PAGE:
Although pregnancy can temporarily stave off depression in teens, teen often become even more depressed after giving birth, one study reports.
Dr. Karen Dineen Wagner and her colleagues at the department of Psychiatry and Behavioral Sciences and the University of Texas' department of Obstetrics and Gynecology surveyed "pessimistic" pregnant and non-pregnant teenagers to get a better understanding of their mental states before and after a pregnancy.
The team's findings in the study "support the notion that pregnancy serves to protect pessimistic teenagers from depression. This relief, however, is short-lived, since pregnancy is a temporary event."
The temporary relief from depression caused by a pregnancy may be one reason why teen mothers often face second pregnancies soon after their first. Identifying the experience of pregnancy as an anti-depressant, teens are more inclined to get pregnant again. Thirty percent of teen mothers become pregnant again within a year of the first delivery, and up to 50% within the second year after giving birth.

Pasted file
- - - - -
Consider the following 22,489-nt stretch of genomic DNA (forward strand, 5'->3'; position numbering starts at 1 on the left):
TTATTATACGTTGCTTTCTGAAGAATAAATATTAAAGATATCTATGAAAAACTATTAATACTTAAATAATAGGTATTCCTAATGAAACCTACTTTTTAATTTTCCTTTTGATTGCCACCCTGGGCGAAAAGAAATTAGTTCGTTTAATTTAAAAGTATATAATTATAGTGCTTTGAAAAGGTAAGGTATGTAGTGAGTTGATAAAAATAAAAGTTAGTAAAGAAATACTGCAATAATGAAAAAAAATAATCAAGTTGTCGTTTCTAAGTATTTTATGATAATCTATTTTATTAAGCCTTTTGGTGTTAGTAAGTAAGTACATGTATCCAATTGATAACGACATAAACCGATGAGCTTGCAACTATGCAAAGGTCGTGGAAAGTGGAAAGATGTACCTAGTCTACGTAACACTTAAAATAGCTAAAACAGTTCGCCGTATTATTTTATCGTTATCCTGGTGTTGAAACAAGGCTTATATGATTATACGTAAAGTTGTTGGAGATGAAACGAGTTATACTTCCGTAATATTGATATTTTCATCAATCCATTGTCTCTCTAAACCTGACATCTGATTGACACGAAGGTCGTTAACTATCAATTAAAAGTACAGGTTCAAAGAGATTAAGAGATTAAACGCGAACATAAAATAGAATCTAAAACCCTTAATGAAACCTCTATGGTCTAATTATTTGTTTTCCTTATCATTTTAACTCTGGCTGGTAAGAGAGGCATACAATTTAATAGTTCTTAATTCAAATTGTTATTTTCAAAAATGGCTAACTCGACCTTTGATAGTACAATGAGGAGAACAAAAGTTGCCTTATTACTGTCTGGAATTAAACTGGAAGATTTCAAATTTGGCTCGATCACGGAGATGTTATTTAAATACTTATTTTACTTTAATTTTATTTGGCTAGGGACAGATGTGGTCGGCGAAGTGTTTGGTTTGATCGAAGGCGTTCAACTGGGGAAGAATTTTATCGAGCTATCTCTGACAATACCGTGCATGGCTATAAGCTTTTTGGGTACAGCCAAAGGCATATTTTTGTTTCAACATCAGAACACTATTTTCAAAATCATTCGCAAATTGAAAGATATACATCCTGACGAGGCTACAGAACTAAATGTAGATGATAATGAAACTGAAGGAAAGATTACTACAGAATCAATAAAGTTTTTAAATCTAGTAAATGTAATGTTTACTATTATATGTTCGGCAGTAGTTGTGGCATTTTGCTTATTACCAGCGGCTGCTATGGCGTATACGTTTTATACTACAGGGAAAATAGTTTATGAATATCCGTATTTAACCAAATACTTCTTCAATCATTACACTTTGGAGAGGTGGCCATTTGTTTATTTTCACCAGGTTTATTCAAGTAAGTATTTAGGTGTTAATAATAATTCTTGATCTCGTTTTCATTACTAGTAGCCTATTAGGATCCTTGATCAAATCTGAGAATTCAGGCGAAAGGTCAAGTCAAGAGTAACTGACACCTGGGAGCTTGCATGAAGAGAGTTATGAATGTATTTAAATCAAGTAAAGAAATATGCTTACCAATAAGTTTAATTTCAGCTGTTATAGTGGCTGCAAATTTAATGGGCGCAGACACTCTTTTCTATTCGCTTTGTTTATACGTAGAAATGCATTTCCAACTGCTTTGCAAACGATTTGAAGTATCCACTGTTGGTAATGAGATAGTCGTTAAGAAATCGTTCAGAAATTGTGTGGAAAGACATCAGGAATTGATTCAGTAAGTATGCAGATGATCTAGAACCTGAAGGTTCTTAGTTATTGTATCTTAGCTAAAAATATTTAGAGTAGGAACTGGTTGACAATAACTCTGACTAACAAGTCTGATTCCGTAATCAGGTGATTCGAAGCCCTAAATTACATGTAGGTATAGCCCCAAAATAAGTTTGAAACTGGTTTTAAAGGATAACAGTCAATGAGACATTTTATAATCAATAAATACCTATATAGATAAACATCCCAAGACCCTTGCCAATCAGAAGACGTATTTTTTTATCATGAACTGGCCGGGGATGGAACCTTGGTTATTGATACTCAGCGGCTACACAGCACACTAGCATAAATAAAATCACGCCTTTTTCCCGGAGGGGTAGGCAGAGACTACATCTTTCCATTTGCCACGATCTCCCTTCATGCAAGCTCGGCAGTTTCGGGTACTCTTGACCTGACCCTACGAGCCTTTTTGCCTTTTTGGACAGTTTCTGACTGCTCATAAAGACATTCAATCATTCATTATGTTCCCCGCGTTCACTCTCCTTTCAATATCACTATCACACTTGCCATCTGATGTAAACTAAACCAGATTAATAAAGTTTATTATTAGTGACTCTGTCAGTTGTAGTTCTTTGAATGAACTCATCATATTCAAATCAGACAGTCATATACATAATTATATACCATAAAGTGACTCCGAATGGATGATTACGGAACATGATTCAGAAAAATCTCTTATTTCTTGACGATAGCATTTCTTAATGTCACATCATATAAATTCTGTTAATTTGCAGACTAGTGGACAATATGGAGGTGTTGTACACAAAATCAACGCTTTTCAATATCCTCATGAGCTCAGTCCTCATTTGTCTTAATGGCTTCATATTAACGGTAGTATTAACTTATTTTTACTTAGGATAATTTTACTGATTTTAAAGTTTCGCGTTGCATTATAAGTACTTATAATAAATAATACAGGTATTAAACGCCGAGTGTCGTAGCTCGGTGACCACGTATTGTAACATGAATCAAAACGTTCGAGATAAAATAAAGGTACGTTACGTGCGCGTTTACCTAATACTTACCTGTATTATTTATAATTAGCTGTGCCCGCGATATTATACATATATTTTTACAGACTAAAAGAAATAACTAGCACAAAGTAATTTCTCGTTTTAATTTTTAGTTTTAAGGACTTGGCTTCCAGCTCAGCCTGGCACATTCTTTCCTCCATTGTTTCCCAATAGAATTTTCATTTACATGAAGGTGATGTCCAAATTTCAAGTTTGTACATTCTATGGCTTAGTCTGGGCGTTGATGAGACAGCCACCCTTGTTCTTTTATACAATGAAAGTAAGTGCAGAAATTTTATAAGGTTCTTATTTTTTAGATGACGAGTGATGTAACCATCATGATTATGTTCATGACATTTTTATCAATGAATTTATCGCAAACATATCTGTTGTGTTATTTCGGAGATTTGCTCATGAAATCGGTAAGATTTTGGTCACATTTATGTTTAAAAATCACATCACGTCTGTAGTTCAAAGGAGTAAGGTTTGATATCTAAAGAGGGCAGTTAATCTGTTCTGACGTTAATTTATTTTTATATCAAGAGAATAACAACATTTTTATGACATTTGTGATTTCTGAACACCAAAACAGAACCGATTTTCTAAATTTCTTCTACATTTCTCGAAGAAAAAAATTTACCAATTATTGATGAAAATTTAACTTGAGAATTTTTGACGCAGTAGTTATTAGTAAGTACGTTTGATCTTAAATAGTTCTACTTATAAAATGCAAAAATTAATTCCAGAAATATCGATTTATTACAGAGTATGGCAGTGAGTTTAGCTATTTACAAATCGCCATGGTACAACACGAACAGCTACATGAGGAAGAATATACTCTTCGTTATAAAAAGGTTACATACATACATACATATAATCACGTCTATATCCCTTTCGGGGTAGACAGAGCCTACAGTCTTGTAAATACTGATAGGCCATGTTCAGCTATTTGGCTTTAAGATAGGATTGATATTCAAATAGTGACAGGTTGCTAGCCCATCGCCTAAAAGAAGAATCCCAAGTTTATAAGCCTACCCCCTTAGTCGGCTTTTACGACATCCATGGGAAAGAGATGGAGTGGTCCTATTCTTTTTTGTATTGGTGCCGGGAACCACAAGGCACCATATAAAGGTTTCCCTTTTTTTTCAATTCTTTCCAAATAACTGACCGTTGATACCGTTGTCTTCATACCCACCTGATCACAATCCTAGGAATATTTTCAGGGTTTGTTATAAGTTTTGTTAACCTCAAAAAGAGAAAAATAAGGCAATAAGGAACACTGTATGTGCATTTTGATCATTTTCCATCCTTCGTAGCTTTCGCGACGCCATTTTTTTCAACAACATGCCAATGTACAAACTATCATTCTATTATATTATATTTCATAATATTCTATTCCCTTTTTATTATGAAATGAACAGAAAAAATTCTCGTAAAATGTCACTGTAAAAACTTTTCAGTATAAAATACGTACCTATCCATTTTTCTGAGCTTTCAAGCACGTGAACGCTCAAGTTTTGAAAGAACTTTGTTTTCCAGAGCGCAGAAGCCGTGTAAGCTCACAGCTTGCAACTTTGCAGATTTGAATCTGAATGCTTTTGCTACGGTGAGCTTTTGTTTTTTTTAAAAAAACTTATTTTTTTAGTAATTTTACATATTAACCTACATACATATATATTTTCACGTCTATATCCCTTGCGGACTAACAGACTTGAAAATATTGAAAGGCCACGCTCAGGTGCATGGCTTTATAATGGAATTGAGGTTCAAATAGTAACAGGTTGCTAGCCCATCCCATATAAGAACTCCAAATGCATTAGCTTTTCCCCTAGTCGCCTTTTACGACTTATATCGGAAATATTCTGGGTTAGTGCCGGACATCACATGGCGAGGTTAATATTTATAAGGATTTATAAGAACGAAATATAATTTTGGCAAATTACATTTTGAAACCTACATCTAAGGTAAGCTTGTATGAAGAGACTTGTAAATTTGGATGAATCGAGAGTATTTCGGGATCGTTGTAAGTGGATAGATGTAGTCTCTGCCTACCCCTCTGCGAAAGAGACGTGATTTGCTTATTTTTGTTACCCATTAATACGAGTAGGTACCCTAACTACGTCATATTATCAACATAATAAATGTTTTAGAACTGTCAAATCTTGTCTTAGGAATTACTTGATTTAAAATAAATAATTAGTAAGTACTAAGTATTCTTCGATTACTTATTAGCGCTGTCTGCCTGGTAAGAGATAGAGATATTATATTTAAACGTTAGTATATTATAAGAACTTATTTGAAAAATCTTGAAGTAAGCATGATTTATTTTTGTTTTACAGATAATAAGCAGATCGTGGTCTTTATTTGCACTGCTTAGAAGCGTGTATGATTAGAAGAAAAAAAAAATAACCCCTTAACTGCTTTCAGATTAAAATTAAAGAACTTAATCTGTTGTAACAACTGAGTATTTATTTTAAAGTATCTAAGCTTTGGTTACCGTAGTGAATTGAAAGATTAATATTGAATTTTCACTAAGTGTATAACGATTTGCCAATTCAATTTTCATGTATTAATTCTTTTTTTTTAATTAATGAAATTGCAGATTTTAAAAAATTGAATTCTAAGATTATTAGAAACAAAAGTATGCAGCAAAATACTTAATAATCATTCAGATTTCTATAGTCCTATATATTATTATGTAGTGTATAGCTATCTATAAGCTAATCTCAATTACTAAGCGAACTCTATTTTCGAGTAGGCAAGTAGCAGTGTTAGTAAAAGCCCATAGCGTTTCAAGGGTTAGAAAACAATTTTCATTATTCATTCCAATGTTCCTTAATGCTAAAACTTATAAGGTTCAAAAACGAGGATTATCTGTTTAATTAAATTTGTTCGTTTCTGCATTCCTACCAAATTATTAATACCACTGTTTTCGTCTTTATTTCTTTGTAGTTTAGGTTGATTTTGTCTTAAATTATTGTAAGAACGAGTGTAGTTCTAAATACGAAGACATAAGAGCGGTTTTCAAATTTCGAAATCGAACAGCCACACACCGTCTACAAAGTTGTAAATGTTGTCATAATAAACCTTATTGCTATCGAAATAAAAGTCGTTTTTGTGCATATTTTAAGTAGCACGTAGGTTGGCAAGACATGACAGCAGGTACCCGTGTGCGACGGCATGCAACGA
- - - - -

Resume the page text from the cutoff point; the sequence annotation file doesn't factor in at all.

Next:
"It may be that pregnancy served as a protective factor from the experience of depression in those pessimistic teenagers," the authors conclude. "However, with the birth of the child and the demands of motherhood on a teenager, any protection from depression afforded by the pregnancy is gone."
Media Resources: Source: Reuters - September 25, 1998